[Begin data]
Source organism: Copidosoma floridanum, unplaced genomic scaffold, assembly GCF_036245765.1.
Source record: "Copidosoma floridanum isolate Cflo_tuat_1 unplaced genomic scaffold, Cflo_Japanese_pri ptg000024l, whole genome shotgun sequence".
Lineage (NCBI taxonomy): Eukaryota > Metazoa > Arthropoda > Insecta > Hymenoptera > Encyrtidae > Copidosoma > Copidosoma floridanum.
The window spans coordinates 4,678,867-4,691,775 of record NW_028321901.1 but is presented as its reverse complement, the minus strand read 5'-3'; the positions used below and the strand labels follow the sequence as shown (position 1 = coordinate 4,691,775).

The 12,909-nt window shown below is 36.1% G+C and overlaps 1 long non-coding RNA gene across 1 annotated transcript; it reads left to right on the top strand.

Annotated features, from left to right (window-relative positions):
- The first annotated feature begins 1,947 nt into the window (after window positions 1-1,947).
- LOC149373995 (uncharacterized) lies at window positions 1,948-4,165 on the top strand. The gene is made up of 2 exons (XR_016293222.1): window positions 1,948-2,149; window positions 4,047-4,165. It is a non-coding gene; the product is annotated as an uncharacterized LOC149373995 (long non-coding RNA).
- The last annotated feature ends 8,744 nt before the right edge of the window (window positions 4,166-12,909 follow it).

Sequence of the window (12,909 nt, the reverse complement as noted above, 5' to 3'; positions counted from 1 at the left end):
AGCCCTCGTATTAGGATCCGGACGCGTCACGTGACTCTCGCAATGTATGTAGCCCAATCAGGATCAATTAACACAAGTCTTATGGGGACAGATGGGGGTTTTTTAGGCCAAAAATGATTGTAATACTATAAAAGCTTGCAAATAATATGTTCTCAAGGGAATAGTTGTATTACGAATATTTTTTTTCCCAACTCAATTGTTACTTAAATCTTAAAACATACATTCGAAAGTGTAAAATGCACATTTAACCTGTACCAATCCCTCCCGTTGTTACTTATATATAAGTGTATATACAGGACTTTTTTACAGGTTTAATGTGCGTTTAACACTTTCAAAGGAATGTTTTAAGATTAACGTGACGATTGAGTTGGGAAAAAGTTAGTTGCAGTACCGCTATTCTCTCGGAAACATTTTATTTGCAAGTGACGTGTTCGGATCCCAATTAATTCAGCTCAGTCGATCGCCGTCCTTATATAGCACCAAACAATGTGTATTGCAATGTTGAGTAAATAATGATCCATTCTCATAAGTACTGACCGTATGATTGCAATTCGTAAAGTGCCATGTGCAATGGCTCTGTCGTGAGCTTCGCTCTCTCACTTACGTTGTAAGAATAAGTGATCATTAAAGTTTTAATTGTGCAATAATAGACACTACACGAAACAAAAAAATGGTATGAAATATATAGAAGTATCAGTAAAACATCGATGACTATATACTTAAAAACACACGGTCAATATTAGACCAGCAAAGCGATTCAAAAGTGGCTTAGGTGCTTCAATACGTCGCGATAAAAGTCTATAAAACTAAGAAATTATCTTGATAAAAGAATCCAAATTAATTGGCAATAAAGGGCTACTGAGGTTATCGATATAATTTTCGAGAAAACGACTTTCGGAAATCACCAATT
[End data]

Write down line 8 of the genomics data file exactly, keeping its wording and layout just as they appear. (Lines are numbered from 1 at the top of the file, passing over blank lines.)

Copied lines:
- LOC149373995 (uncharacterized) lies at window positions 1,948-4,165 on the top strand. The gene is made up of 2 exons (XR_016293222.1): window positions 1,948-2,149; window positions 4,047-4,165. It is a non-coding gene; the product is annotated as an uncharacterized LOC149373995 (long non-coding RNA).